The WEA Secretary General meets with Archbishop Justin Welby and David Wells in Rome to discuss Canadian ingenious children’s graves
In Rome the Secretary General of the World Evangelical Alliance (WEA), Archbishop Thomas Schirrmacher, met with Archbishop Justin Welby, the Primate of the Church of England and symbolic head primus inter pares of the worldwide Anglican Communion, and Reverend David Wells from Canada, General Superintendent of The Pentecostal Assemblies of Canada (PAOC), Vice-Chair of the Pentecostal World Fellowship and former Chair of the Evangelical Fellowship of Canada (EFC), the Canadian member of the World Evangelical Alliance (WEA).
The purpose was to discuss consequences for the churches out of the finding of 215 graves of indigenous children mid 2021, which were stolen from their parents and raised in the Christian school Kamloops Indian Residential School, a finding, that not only shock Canada at large, but especially all Christian churches. Starting in the 19th century, Canada was home to a system of residential schools, mostly operated by churches, that Indigenous children were forced to attend. The system went into decline during the 1970s, with the last school closing in 1996. In 2015, the Anglican Archbishop of Vancouver, J. Michael Miller, issued a letter repeating the archdiocese’s apology for the role the church played in the federal government’s residential school policy.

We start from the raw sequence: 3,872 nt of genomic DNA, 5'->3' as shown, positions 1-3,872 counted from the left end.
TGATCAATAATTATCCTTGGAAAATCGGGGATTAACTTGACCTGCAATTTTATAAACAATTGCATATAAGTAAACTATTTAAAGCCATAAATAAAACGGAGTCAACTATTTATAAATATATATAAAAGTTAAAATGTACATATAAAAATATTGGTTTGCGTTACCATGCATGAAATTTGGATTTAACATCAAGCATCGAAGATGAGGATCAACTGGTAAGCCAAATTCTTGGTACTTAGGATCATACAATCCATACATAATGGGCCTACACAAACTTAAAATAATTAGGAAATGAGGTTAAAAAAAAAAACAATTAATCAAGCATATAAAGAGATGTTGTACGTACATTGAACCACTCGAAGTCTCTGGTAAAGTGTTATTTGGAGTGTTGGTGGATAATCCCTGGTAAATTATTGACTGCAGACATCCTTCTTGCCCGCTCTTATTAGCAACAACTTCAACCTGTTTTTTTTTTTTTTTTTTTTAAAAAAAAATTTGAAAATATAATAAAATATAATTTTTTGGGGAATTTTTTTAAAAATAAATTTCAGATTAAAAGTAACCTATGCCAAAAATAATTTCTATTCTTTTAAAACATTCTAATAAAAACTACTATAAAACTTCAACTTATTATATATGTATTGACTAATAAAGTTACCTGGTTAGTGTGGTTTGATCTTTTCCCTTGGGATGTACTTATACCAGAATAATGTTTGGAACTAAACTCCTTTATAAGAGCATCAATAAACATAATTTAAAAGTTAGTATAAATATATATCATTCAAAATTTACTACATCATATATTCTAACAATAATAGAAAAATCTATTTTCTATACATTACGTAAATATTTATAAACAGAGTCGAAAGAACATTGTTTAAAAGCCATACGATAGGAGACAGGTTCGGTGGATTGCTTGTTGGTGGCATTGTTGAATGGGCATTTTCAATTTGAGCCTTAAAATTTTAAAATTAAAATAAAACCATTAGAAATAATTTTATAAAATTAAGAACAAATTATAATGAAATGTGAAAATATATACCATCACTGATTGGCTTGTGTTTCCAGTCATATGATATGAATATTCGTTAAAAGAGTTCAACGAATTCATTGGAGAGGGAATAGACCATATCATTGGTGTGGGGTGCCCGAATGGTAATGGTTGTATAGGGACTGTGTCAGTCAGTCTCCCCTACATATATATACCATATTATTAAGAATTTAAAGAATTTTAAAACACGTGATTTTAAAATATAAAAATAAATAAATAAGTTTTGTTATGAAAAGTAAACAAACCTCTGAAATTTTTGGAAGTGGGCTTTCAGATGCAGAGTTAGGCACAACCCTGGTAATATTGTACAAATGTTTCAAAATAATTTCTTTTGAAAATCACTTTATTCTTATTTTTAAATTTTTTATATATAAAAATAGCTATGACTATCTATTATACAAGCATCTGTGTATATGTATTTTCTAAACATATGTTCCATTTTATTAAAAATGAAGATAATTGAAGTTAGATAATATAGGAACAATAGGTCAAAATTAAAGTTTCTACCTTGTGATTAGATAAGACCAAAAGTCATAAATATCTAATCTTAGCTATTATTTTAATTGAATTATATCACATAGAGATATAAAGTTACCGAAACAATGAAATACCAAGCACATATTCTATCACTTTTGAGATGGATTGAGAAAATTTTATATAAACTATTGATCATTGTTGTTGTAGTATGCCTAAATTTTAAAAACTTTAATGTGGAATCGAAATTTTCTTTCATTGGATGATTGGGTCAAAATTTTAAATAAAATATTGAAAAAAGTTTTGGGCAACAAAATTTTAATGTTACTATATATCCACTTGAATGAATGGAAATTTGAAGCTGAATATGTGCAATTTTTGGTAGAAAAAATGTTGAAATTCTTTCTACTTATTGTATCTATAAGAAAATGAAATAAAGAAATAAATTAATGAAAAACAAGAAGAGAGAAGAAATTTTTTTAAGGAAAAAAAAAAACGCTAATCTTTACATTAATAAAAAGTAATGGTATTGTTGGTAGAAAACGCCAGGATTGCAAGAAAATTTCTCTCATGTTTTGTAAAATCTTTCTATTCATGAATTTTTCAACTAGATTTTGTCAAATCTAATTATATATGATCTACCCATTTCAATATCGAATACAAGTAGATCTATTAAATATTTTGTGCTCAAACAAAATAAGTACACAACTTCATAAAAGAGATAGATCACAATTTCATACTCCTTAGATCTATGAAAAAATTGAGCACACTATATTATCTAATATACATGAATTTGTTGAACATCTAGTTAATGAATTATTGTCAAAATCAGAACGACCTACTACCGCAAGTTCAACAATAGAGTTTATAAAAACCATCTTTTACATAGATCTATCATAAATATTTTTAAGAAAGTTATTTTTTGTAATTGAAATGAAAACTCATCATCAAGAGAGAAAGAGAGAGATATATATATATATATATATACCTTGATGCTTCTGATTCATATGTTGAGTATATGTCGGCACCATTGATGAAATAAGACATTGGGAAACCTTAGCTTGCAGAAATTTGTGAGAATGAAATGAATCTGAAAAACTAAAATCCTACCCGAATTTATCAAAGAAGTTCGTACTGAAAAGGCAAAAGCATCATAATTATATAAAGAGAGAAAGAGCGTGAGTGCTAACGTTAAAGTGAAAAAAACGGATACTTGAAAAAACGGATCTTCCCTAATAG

Wells informed the Archbishops about the reaction of the churches in Canada, including the evangelical and pentecostal churches, as Archbishop Welby plans to visit Canada and Archbishop Schirrmacher will speak to the EFC soon.
Schirrmacher stated, that he sees it as a very positive development, that churches, who themselves have not directly involved in the system of stealing children, because they did not run schools, apologies and seek forgiveness and reconciliation anyway, as the system was not questioned by any major voice of Christians for a long time. The racist view of indigenous people allowed an ongoing and repeated crime, which Christians themselves would have seen as very grave, if done to themselves. Stealing children from their parents for cultural assimilation also puts the high view of the family among Evangelicals upside down.